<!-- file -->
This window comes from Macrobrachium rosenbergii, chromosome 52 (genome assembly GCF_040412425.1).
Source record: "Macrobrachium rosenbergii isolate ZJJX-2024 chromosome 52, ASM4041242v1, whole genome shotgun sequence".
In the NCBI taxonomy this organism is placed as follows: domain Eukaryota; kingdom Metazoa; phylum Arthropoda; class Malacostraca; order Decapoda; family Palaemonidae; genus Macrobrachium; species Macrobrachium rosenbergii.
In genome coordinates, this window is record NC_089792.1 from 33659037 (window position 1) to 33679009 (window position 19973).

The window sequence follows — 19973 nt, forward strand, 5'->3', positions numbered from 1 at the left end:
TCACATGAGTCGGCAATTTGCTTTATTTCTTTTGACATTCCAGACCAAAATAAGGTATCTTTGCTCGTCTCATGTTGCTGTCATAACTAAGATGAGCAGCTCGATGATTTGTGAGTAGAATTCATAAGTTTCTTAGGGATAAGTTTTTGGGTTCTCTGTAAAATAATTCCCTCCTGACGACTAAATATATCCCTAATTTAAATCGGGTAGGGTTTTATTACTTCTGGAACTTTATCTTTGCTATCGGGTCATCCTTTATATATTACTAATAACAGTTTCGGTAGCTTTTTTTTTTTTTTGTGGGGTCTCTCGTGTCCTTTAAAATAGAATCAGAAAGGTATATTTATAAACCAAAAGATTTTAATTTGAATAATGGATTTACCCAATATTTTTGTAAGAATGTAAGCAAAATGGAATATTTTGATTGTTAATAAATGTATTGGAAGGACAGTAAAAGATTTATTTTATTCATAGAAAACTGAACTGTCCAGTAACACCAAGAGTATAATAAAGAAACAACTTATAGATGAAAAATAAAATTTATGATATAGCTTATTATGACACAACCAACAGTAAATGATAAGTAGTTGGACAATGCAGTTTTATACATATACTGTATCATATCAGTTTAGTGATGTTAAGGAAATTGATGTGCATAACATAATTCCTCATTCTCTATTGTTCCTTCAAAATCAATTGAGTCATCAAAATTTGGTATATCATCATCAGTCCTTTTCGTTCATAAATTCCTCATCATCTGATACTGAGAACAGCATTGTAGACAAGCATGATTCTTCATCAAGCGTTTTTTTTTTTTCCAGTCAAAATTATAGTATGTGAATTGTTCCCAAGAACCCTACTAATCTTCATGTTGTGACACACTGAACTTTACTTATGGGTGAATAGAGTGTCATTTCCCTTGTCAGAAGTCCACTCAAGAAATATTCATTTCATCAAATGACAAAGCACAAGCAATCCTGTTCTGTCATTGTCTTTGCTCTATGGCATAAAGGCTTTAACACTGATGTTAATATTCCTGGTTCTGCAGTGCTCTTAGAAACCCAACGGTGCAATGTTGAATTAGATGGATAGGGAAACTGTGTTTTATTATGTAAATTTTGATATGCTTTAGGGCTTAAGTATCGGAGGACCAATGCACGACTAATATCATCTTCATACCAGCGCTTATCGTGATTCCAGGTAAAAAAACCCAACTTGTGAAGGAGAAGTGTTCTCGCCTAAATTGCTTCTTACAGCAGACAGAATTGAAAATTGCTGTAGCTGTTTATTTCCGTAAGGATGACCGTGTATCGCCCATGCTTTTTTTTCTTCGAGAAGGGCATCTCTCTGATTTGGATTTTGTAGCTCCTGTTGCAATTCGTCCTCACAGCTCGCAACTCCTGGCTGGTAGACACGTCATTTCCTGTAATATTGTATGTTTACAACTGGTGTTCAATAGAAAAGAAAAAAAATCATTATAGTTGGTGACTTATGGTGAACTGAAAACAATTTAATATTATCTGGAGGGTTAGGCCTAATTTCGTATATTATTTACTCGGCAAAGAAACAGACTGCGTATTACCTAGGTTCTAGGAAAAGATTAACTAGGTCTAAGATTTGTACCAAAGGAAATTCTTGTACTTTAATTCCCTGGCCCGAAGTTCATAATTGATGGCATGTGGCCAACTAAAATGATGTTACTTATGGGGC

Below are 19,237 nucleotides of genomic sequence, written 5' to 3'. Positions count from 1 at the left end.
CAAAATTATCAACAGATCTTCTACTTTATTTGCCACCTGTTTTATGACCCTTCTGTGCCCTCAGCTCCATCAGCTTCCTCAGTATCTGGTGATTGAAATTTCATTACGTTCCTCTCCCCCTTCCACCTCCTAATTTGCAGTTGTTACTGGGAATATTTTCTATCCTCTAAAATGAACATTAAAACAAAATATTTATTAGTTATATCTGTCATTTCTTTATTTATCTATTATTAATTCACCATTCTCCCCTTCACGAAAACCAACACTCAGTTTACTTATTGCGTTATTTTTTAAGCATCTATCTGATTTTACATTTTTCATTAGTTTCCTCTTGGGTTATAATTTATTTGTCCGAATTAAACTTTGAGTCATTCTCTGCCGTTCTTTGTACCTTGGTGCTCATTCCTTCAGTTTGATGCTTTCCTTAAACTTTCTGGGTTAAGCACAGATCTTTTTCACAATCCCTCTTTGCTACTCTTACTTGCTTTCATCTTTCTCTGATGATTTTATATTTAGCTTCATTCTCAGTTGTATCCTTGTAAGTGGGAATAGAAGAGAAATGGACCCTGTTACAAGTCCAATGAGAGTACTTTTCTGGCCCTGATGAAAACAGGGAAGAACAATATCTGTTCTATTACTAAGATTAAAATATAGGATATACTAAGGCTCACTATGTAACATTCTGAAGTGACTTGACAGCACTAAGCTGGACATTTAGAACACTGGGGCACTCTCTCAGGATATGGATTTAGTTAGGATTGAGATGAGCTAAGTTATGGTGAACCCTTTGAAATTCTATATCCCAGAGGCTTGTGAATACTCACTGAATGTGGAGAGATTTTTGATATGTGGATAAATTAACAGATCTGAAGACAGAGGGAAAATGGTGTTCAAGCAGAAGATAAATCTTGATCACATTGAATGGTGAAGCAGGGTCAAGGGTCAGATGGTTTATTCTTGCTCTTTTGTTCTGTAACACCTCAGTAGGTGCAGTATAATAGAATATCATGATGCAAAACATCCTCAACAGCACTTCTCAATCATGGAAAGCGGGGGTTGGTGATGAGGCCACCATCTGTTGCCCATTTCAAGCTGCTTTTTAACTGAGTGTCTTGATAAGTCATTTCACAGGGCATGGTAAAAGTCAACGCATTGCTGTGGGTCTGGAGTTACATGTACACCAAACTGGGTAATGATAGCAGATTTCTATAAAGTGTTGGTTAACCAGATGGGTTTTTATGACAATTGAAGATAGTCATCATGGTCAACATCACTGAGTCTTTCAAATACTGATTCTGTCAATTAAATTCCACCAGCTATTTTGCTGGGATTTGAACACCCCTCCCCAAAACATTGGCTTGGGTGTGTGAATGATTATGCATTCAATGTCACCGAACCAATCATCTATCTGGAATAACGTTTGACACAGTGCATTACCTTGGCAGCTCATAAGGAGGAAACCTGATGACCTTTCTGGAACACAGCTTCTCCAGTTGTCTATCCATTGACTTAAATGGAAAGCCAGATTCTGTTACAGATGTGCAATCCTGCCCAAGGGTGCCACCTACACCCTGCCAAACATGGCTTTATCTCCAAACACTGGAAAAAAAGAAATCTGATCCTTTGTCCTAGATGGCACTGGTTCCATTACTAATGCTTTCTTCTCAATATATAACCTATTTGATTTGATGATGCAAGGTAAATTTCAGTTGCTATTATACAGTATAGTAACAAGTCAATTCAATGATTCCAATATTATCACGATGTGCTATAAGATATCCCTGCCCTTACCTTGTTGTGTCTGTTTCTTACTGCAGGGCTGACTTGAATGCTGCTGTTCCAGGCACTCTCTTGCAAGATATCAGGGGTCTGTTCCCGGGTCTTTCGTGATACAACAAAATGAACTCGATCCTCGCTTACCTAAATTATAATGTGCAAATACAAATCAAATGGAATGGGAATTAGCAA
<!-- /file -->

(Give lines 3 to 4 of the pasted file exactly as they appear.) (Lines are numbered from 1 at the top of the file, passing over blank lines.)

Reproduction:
In the NCBI taxonomy this organism is placed as follows: domain Eukaryota; kingdom Metazoa; phylum Arthropoda; class Malacostraca; order Decapoda; family Palaemonidae; genus Macrobrachium; species Macrobrachium rosenbergii.
In genome coordinates, this window is record NC_089792.1 from 33659037 (window position 1) to 33679009 (window position 19973).